The former deputy head of comms, who took up the post this week, said: 'We feel Richmond gets a bad deal from the Government in terms of funding.
Our residents have the highest council tax in London and the lowest government grant settlement.'
Richmond has to raise 50 per cent of its revenue through council tax - on average, councils have to raise 25 per cent, according to Smith.
'There is a perception that Richmond residents are affluent and do not need services. but there are pockets of deprivation,' he said.
As part of a unique arrangement, the council outsourced its comms team to Westminster City Council in April 2003.
Smith was seconded from Westminster, where he was a press officer, from the start of the deal, but remains a paid employee at Westminster and continues to report to its head of communications, Alex Aiken.
Aiken covered the head of comms role at Richmond since the PR team was outsourced following a critical Audit Commission inspection in 2003.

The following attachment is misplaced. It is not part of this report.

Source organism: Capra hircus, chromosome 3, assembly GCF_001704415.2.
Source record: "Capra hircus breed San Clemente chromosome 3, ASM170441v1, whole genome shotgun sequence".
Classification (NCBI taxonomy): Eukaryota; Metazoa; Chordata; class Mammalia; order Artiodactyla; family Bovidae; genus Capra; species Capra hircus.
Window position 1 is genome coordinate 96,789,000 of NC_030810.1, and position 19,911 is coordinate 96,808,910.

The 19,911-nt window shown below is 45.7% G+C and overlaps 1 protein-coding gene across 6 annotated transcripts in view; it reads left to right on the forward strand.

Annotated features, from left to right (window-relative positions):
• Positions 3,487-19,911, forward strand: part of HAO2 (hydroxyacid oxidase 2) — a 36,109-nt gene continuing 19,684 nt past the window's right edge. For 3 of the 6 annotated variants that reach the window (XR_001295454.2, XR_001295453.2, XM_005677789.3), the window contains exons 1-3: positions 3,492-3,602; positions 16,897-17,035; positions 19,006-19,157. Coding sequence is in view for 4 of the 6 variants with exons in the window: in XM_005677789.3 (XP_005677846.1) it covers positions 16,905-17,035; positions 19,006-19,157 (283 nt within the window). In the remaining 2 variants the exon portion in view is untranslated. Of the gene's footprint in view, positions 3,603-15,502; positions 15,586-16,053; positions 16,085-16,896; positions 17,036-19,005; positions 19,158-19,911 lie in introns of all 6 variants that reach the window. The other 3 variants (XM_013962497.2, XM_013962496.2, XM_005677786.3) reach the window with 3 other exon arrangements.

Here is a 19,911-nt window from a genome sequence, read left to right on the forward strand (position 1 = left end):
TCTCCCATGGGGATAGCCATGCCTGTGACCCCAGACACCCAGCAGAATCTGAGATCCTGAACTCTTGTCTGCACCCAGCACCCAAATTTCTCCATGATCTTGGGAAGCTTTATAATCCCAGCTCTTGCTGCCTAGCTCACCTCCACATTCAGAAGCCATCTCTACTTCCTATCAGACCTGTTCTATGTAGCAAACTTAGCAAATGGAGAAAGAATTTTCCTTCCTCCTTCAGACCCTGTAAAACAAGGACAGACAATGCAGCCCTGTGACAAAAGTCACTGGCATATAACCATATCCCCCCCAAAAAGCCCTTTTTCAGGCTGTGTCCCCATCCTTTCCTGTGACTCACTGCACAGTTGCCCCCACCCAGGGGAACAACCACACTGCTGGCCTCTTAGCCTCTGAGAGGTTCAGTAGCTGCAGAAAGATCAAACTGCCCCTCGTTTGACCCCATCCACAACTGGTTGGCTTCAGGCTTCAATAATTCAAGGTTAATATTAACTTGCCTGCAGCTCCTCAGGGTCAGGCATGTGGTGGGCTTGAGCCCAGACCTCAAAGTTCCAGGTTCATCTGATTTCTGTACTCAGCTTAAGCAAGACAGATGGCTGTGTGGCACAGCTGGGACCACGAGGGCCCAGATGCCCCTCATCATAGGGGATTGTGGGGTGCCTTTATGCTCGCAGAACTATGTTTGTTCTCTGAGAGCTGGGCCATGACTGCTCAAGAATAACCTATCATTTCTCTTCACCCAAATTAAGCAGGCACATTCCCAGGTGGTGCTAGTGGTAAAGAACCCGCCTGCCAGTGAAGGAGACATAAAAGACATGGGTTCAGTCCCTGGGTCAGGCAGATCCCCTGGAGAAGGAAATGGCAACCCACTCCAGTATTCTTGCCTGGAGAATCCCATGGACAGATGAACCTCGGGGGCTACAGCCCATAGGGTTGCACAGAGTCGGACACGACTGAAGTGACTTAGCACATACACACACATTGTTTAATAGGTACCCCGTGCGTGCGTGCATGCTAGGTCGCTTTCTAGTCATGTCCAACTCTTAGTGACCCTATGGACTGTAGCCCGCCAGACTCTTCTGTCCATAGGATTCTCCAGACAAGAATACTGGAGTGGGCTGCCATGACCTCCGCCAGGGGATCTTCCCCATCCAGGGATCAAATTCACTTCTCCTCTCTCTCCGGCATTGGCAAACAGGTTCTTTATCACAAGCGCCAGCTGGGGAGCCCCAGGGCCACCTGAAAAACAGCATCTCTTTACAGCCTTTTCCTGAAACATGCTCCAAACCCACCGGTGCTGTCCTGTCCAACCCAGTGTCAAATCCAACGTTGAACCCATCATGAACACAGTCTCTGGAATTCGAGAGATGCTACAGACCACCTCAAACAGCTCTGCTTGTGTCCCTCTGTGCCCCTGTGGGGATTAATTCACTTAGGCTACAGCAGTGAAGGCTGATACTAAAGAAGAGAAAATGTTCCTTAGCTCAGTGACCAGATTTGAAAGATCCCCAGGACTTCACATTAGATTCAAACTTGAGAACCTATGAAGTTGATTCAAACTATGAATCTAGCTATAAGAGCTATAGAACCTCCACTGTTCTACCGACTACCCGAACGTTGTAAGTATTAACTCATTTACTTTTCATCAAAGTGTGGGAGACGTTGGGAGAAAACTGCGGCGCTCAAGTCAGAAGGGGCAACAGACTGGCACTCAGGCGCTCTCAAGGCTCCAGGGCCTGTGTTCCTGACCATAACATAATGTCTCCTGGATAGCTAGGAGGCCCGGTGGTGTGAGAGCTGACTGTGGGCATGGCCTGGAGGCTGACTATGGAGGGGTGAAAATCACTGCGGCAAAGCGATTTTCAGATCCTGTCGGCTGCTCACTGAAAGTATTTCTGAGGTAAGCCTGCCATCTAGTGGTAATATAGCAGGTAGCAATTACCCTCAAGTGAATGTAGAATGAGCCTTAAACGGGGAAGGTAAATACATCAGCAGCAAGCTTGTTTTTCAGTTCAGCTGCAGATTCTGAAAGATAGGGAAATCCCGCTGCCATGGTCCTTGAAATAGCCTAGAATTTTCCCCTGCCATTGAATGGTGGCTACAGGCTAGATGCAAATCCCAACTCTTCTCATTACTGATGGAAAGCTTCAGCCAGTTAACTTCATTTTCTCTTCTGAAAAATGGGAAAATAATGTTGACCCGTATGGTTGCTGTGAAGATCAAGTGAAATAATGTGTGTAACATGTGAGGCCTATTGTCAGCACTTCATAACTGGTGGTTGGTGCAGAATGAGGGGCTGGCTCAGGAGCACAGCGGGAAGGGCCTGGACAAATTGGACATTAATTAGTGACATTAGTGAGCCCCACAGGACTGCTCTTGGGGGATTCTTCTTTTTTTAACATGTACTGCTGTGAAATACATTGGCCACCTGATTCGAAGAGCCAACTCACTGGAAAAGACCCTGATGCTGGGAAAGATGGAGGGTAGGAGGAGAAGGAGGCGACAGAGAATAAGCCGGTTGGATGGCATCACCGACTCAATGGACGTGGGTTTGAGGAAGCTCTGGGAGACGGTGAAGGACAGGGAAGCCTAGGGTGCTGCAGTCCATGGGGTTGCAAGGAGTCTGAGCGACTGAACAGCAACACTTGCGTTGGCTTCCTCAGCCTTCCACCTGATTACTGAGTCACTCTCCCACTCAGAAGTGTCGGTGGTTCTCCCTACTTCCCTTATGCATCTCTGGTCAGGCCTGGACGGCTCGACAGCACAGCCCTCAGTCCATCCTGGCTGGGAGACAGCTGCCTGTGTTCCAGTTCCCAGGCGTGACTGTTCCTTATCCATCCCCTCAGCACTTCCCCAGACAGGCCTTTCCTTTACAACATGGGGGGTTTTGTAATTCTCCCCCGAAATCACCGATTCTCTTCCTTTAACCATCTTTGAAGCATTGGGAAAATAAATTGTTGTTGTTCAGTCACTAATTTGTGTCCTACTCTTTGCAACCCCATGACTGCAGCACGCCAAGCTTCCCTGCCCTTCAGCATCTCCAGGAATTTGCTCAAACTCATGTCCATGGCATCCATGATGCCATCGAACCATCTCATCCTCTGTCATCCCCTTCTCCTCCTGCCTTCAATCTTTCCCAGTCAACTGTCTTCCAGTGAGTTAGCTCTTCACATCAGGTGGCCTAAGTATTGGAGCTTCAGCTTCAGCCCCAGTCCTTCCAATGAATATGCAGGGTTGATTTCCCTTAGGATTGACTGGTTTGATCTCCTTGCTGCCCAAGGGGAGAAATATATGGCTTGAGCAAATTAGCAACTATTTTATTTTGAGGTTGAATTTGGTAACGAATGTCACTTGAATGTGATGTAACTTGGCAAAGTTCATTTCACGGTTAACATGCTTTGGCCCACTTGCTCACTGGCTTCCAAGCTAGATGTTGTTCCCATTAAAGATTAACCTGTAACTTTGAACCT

Smith will manage Richmond's seven-strong communications team until the contract, worth £400,000 a year, ends in May 2006.
At this point, the contract will either be extended, put out to tender or taken in-house, according to Smith.
If Westminster fails to retain its contract, Smith said he would not necessarily return to its team.
'I hope to be in the frame whatever happens but the objective is to retain this contract for Westminster,' he added.
Smith is in charge of internal and external comms and tourism and film marketing.
Richmond has previously been the location for blockbusters such as Bridget Jones: The Edge of Reason, The Hours and Iris.